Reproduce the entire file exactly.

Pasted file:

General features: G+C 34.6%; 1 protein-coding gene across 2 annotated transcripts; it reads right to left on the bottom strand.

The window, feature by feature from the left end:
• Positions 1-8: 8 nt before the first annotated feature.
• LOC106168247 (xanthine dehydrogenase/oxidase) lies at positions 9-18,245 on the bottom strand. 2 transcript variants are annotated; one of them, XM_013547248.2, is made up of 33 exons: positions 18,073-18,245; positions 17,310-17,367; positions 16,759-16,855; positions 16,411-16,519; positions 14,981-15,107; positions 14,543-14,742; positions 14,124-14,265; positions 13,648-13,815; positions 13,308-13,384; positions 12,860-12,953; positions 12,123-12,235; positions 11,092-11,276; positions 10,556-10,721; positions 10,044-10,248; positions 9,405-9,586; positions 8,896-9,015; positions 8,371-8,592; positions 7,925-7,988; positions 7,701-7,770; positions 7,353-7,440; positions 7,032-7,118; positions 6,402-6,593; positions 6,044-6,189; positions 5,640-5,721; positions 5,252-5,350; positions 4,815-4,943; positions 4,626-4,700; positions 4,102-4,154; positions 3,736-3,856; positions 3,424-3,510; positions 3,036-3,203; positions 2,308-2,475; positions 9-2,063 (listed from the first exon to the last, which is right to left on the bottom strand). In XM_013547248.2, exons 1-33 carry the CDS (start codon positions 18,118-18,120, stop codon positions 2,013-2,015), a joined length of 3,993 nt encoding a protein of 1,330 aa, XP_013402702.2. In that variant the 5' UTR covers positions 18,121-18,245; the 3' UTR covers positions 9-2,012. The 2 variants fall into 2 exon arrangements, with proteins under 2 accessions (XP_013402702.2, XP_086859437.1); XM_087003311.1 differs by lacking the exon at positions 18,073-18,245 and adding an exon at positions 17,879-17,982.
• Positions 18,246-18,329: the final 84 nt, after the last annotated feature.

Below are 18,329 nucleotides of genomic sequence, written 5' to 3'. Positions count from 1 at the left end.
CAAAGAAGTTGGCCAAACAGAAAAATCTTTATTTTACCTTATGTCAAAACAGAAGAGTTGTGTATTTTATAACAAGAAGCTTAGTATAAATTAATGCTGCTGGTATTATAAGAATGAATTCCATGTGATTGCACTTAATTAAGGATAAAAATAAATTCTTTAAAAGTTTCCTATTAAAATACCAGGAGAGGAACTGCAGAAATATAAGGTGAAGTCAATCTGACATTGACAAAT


General features: G+C 34.6%; 1 protein-coding gene across 2 annotated transcripts; it reads right to left on the bottom strand.

The window, feature by feature from the left end:
• Positions 1-8: 8 nt before the first annotated feature.
• LOC106168247 (xanthine dehydrogenase/oxidase) lies at positions 9-18,245 on the bottom strand. 2 transcript variants are annotated; one of them, XM_013547248.2, is made up of 33 exons: positions 18,073-18,245; positions 17,310-17,367; positions 16,759-16,855; positions 16,411-16,519; positions 14,981-15,107; positions 14,543-14,742; positions 14,124-14,265; positions 13,648-13,815; positions 13,308-13,384; positions 12,860-12,953; positions 12,123-12,235; positions 11,092-11,276; positions 10,556-10,721; positions 10,044-10,248; positions 9,405-9,586; positions 8,896-9,015; positions 8,371-8,592; positions 7,925-7,988; positions 7,701-7,770; positions 7,353-7,440; positions 7,032-7,118; positions 6,402-6,593; positions 6,044-6,189; positions 5,640-5,721; positions 5,252-5,350; positions 4,815-4,943; positions 4,626-4,700; positions 4,102-4,154; positions 3,736-3,856; positions 3,424-3,510; positions 3,036-3,203; positions 2,308-2,475; positions 9-2,063 (listed from the first exon to the last, which is right to left on the bottom strand). In XM_013547248.2, exons 1-33 carry the CDS (start codon positions 18,118-18,120, stop codon positions 2,013-2,015), a joined length of 3,993 nt encoding a protein of 1,330 aa, XP_013402702.2. In that variant the 5' UTR covers positions 18,121-18,245; the 3' UTR covers positions 9-2,012. The 2 variants fall into 2 exon arrangements, with proteins under 2 accessions (XP_013402702.2, XP_086859437.1); XM_087003311.1 differs by lacking the exon at positions 18,073-18,245 and adding an exon at positions 17,879-17,982.
• Positions 18,246-18,329: the final 84 nt, after the last annotated feature.

Below are 18,329 nucleotides of genomic sequence, written 5' to 3'. Positions count from 1 at the left end.
CAAAGAAGTTGGCCAAACAGAAAAATCTTTATTTTACCTTATGTCAAAACAGAAGAGTTGTGTATTTTATAACAAGAAGCTTAGTATAAATTAATGCTGCTGGTATTATAAGAATGAATTCCATGTGATTGCACTTAATTAAGGATAAAAATAAATTCTTTAAAAGTTTCCTATTAAAATACCAGGAGAGGAACTGCAGAAATATAAGGTGAAGTCAATCTGACATTGACAAAT